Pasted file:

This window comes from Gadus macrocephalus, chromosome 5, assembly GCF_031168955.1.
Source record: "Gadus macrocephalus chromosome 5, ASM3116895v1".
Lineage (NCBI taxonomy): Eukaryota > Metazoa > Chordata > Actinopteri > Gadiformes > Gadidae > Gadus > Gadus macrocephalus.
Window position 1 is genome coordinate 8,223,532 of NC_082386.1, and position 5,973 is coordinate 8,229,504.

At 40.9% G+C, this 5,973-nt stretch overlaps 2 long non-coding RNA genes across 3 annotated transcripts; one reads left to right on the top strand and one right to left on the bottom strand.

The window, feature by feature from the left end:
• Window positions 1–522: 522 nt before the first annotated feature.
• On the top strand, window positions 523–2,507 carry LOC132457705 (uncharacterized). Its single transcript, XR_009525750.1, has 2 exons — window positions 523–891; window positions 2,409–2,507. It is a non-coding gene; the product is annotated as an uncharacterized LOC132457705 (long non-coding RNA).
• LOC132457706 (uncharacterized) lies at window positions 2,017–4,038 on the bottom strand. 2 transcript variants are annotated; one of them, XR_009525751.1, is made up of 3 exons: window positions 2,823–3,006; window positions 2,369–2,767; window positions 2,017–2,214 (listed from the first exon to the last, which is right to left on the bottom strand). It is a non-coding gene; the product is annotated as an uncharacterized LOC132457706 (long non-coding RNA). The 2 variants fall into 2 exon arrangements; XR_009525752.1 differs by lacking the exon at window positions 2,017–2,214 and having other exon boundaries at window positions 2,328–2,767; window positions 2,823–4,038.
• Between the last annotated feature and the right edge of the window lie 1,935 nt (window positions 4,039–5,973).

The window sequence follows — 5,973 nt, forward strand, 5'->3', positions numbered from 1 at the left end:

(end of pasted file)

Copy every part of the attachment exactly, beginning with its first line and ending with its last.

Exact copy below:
This window comes from Gadus macrocephalus, chromosome 5, assembly GCF_031168955.1.
Source record: "Gadus macrocephalus chromosome 5, ASM3116895v1".
Lineage (NCBI taxonomy): Eukaryota > Metazoa > Chordata > Actinopteri > Gadiformes > Gadidae > Gadus > Gadus macrocephalus.
Window position 1 is genome coordinate 8,223,532 of NC_082386.1, and position 5,973 is coordinate 8,229,504.

At 40.9% G+C, this 5,973-nt stretch overlaps 2 long non-coding RNA genes across 3 annotated transcripts; one reads left to right on the top strand and one right to left on the bottom strand.

The window, feature by feature from the left end:
• Window positions 1–522: 522 nt before the first annotated feature.
• On the top strand, window positions 523–2,507 carry LOC132457705 (uncharacterized). Its single transcript, XR_009525750.1, has 2 exons — window positions 523–891; window positions 2,409–2,507. It is a non-coding gene; the product is annotated as an uncharacterized LOC132457705 (long non-coding RNA).
• LOC132457706 (uncharacterized) lies at window positions 2,017–4,038 on the bottom strand. 2 transcript variants are annotated; one of them, XR_009525751.1, is made up of 3 exons: window positions 2,823–3,006; window positions 2,369–2,767; window positions 2,017–2,214 (listed from the first exon to the last, which is right to left on the bottom strand). It is a non-coding gene; the product is annotated as an uncharacterized LOC132457706 (long non-coding RNA). The 2 variants fall into 2 exon arrangements; XR_009525752.1 differs by lacking the exon at window positions 2,017–2,214 and having other exon boundaries at window positions 2,328–2,767; window positions 2,823–4,038.
• Between the last annotated feature and the right edge of the window lie 1,935 nt (window positions 4,039–5,973).

The window sequence follows — 5,973 nt, forward strand, 5'->3', positions numbered from 1 at the left end: